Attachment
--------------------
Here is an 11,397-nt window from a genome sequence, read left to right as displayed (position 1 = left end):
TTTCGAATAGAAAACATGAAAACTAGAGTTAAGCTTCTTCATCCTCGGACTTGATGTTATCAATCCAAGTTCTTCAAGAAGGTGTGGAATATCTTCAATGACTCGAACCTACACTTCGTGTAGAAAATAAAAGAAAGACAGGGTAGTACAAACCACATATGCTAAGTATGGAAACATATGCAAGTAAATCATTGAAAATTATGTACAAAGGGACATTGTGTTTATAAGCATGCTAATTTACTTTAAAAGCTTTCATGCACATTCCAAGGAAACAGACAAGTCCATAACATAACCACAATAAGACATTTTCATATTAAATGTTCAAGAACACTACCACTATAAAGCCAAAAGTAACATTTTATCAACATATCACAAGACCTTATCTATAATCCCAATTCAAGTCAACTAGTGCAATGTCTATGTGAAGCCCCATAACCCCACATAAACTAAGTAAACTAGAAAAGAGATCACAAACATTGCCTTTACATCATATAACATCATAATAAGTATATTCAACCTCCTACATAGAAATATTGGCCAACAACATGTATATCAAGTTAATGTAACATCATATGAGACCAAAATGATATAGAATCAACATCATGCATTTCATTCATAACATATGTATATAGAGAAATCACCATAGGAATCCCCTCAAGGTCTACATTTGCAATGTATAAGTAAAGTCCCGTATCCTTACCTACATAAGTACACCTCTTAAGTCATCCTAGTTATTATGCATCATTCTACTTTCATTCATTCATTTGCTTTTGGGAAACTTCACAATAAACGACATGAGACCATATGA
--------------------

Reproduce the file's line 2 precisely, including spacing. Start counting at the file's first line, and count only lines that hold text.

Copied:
TTTCGAATAGAAAACATGAAAACTAGAGTTAAGCTTCTTCATCCTCGGACTTGATGTTATCAATCCAAGTTCTTCAAGAAGGTGTGGAATATCTTCAATGACTCGAACCTACACTTCGTGTAGAAAATAAAAGAAAGACAGGGTAGTACAAACCACATATGCTAAGTATGGAAACATATGCAAGTAAATCATTGAAAATTATGTACAAAGGGACATTGTGTTTATAAGCATGCTAATTTACTTTAAAAGCTTTCATGCACATTCCAAGGAAACAGACAAGTCCATAACATAACCACAATAAGACATTTTCATATTAAATGTTCAAGAACACTACCACTATAAAGCCAAAAGTAACATTTTATCAACATATCACAAGACCTTATCTATAATCCCAATTCAAGTCAACTAGTGCAATGTCTATGTGAAGCCCCATAACCCCACATAAACTAAGTAAACTAGAAAAGAGATCACAAACATTGCCTTTACATCATATAACATCATAATAAGTATATTCAACCTCCTACATAGAAATATTGGCCAACAACATGTATATCAAGTTAATGTAACATCATATGAGACCAAAATGATATAGAATCAACATCATGCATTTCATTCATAACATATGTATATAGAGAAATCACCATAGGAATCCCCTCAAGGTCTACATTTGCAATGTATAAGTAAAGTCCCGTATCCTTACCTACATAAGTACACCTCTTAAGTCATCCTAGTTATTATGCATCATTCTACTTTCATTCATTCATTTGCTTTTGGGAAACTTCACAATAAACGACATGAGACCATATGA